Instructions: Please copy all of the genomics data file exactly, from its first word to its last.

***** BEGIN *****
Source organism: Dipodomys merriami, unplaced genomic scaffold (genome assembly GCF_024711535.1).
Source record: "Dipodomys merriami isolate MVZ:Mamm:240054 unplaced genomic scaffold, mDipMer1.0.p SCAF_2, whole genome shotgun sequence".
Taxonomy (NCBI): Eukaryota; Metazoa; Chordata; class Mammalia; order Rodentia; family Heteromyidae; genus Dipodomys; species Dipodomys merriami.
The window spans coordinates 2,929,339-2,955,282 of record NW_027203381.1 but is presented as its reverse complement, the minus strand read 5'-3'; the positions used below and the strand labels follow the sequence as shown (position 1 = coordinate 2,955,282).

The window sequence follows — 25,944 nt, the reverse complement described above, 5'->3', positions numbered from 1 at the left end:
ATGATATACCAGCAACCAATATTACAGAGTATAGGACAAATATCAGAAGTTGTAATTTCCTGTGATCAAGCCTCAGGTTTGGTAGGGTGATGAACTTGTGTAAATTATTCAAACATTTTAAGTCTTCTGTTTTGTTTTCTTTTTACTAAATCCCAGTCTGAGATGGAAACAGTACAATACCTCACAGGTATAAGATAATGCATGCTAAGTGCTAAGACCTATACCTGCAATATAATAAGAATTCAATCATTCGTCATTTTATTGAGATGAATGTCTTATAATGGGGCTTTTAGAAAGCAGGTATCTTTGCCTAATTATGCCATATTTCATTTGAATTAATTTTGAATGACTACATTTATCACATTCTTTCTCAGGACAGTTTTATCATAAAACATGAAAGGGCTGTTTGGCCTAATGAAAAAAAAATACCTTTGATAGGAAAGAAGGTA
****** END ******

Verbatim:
Source organism: Dipodomys merriami, unplaced genomic scaffold (genome assembly GCF_024711535.1).
Source record: "Dipodomys merriami isolate MVZ:Mamm:240054 unplaced genomic scaffold, mDipMer1.0.p SCAF_2, whole genome shotgun sequence".
Taxonomy (NCBI): Eukaryota; Metazoa; Chordata; class Mammalia; order Rodentia; family Heteromyidae; genus Dipodomys; species Dipodomys merriami.
The window spans coordinates 2,929,339-2,955,282 of record NW_027203381.1 but is presented as its reverse complement, the minus strand read 5'-3'; the positions used below and the strand labels follow the sequence as shown (position 1 = coordinate 2,955,282).

The window sequence follows — 25,944 nt, the reverse complement described above, 5'->3', positions numbered from 1 at the left end:
ATGATATACCAGCAACCAATATTACAGAGTATAGGACAAATATCAGAAGTTGTAATTTCCTGTGATCAAGCCTCAGGTTTGGTAGGGTGATGAACTTGTGTAAATTATTCAAACATTTTAAGTCTTCTGTTTTGTTTTCTTTTTACTAAATCCCAGTCTGAGATGGAAACAGTACAATACCTCACAGGTATAAGATAATGCATGCTAAGTGCTAAGACCTATACCTGCAATATAATAAGAATTCAATCATTCGTCATTTTATTGAGATGAATGTCTTATAATGGGGCTTTTAGAAAGCAGGTATCTTTGCCTAATTATGCCATATTTCATTTGAATTAATTTTGAATGACTACATTTATCACATTCTTTCTCAGGACAGTTTTATCATAAAACATGAAAGGGCTGTTTGGCCTAATGAAAAAAAAATACCTTTGATAGGAAAGAAGGTA